Trade unions are waning in their importance because employees' priorities are changing with time. In the information Technology industry, employees are highly interested in acquiring new knowledge. Most of them tend to shift from one company to another to look for different learning opportunities. In fact analysts have asserted that to most IT workers, learning opportunities are more important than the enumeration that they can get from that company. This is the reason why trade unions have fizzled out in new and upcoming industries such as telecom and IT. It can therefore be said that the time for trade unions is slowly running out for these institutions.



The role of trade unions in the United Kingdom has slowly diminished. This is the reason why Prime Minister Gordon Brown does not have to fall back to labour policy to garner support from his party members. Instead, his party is more concerned with conventional issues such as the education system and also the National Health Service. Very little reference is made to trade unions. In fact, trade unions in the UK have now focused on working closely with employers rather than involving the government or other political entities. This means that their agenda is not that important to governmental institutions any more. (Goodridge, 2007)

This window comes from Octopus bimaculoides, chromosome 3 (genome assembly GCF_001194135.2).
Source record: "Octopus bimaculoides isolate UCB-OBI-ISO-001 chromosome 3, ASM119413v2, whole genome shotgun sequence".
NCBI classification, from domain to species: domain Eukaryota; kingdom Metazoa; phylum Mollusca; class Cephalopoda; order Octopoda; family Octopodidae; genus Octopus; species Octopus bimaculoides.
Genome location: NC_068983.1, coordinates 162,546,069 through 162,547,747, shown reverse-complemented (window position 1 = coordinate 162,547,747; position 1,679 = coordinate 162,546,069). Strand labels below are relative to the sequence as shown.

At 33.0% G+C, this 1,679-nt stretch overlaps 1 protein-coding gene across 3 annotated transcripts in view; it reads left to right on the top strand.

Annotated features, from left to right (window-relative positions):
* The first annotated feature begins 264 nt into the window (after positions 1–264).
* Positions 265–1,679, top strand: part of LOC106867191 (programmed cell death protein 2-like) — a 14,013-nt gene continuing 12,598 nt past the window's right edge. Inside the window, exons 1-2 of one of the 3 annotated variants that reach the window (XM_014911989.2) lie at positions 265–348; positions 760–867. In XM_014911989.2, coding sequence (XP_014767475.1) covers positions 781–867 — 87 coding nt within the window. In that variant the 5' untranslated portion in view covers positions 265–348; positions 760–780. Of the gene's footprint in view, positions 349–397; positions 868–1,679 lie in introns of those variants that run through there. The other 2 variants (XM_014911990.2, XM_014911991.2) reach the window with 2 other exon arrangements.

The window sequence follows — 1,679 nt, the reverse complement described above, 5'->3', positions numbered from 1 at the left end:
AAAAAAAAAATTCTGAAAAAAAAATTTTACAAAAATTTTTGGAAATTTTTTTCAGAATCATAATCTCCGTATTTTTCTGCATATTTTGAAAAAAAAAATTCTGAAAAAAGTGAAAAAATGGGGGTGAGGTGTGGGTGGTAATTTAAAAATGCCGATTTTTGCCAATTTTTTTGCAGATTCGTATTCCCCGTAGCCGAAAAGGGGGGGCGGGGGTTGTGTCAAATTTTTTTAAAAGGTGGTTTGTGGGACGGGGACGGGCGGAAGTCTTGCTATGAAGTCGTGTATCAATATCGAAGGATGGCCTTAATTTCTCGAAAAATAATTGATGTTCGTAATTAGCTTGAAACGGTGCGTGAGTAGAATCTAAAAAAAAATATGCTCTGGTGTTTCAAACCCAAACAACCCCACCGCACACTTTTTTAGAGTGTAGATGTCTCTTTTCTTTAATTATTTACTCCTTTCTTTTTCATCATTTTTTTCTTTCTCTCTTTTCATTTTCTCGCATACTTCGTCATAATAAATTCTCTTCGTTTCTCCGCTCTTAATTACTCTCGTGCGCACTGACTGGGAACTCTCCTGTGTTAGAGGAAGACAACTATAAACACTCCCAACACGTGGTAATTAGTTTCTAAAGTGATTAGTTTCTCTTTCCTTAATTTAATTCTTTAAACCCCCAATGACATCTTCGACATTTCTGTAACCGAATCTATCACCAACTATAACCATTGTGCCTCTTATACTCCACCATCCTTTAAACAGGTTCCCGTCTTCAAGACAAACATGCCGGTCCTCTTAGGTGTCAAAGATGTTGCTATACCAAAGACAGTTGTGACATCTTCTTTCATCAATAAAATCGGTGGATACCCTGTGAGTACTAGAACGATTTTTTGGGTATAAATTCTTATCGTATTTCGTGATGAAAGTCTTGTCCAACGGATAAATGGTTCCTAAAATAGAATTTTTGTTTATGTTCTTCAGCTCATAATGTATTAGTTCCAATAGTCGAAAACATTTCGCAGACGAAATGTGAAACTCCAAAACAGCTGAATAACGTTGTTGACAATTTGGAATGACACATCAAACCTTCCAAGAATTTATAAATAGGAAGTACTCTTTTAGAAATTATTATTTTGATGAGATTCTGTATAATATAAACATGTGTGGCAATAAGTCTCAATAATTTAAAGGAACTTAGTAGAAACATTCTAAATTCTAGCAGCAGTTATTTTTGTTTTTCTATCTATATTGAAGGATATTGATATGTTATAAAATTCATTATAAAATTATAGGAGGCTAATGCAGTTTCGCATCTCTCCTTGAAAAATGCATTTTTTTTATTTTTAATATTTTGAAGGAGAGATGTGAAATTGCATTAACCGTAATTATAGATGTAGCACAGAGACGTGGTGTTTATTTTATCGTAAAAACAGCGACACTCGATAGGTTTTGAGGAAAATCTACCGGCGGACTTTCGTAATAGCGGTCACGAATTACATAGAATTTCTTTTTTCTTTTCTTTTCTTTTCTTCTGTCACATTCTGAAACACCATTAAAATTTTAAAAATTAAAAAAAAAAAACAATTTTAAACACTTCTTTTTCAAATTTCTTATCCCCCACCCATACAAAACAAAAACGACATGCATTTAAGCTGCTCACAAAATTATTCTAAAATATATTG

It should be noted that trade union in the UK only have significant relevancies in the public sector. Examples of industries where they are applicable include

• Railways

• State electricity boards

• Public bus services



Many sectors that were once public such as the Airline sector have become privatised. This led to greater employee practices due to competitive advantages. It is likely that the latter listed sectors may be privatised soon thus rendering monopolistic trade unions irrelevant in this scenario. It would therefore be favourable to deal with these challenges in a more profound manner by either redefining the roles of trade unions or phasing them out altogether.



Conclusion

In reality, most roles and functions of trade unions have been phased out. Recent trade union successes are usually linked to other countries doing business with the UK and not the UK itself. This is because of the era of information technology where employers are more sensitive to employee's needs; employees are more informed about their rights and worker priorities have adversely changed.







References